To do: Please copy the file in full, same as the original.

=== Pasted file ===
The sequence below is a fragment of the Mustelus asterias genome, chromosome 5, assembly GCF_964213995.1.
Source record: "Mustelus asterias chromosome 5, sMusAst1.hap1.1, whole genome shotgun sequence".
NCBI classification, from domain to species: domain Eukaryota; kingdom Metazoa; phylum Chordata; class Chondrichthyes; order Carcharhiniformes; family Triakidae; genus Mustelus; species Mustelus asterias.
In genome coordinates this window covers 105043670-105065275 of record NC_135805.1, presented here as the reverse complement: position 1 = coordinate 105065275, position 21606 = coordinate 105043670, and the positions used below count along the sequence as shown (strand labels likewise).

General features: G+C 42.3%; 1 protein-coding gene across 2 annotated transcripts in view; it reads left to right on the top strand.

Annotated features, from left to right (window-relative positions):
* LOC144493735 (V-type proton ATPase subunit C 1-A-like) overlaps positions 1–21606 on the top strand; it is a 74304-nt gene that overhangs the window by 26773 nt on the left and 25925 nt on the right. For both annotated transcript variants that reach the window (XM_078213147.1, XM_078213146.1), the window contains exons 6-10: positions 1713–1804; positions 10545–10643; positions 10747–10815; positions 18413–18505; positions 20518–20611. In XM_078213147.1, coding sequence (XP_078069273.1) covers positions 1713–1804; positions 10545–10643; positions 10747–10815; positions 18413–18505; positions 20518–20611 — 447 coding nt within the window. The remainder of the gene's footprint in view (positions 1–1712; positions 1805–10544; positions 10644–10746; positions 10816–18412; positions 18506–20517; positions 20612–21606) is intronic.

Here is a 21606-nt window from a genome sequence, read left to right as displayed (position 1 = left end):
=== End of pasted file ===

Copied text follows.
The sequence below is a fragment of the Mustelus asterias genome, chromosome 5, assembly GCF_964213995.1.
Source record: "Mustelus asterias chromosome 5, sMusAst1.hap1.1, whole genome shotgun sequence".
NCBI classification, from domain to species: domain Eukaryota; kingdom Metazoa; phylum Chordata; class Chondrichthyes; order Carcharhiniformes; family Triakidae; genus Mustelus; species Mustelus asterias.
In genome coordinates this window covers 105043670-105065275 of record NC_135805.1, presented here as the reverse complement: position 1 = coordinate 105065275, position 21606 = coordinate 105043670, and the positions used below count along the sequence as shown (strand labels likewise).

General features: G+C 42.3%; 1 protein-coding gene across 2 annotated transcripts in view; it reads left to right on the top strand.

Annotated features, from left to right (window-relative positions):
* LOC144493735 (V-type proton ATPase subunit C 1-A-like) overlaps positions 1–21606 on the top strand; it is a 74304-nt gene that overhangs the window by 26773 nt on the left and 25925 nt on the right. For both annotated transcript variants that reach the window (XM_078213147.1, XM_078213146.1), the window contains exons 6-10: positions 1713–1804; positions 10545–10643; positions 10747–10815; positions 18413–18505; positions 20518–20611. In XM_078213147.1, coding sequence (XP_078069273.1) covers positions 1713–1804; positions 10545–10643; positions 10747–10815; positions 18413–18505; positions 20518–20611 — 447 coding nt within the window. The remainder of the gene's footprint in view (positions 1–1712; positions 1805–10544; positions 10644–10746; positions 10816–18412; positions 18506–20517; positions 20612–21606) is intronic.

Here is a 21606-nt window from a genome sequence, read left to right as displayed (position 1 = left end):